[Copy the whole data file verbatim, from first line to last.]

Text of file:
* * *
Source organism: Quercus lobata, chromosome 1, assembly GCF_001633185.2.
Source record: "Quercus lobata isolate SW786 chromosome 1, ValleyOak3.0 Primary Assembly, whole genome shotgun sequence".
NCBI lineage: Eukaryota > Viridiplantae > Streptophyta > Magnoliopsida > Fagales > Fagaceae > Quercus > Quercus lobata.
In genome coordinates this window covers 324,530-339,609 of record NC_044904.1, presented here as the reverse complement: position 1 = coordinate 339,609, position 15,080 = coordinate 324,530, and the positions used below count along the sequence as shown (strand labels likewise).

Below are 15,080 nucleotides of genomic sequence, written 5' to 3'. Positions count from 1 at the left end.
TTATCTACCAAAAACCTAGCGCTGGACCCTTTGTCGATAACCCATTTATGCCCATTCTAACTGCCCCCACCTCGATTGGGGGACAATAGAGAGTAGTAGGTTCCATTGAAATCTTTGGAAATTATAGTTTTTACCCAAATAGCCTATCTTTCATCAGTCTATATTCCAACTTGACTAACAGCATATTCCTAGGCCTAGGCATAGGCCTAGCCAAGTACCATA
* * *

Source organism: Quercus lobata, chromosome 1, assembly GCF_001633185.2.
Source record: "Quercus lobata isolate SW786 chromosome 1, ValleyOak3.0 Primary Assembly, whole genome shotgun sequence".
NCBI lineage: Eukaryota > Viridiplantae > Streptophyta > Magnoliopsida > Fagales > Fagaceae > Quercus > Quercus lobata.
In genome coordinates this window covers 324,530-339,609 of record NC_044904.1, presented here as the reverse complement: position 1 = coordinate 339,609, position 15,080 = coordinate 324,530, and the positions used below count along the sequence as shown (strand labels likewise).

Below are 15,080 nucleotides of genomic sequence, written 5' to 3'. Positions count from 1 at the left end.
TTATCTACCAAAAACCTAGCGCTGGACCCTTTGTCGATAACCCATTTATGCCCATTCTAACTGCCCCCACCTCGATTGGGGGACAATAGAGAGTAGTAGGTTCCATTGAAATCTTTGGAAATTATAGTTTTTACCCAAATAGCCTATCTTTCATCAGTCTATATTCCAACTTGACTAACAGCATATTCCTAGGCCTAGGCATAGGCCTAGCCAAGTACCATA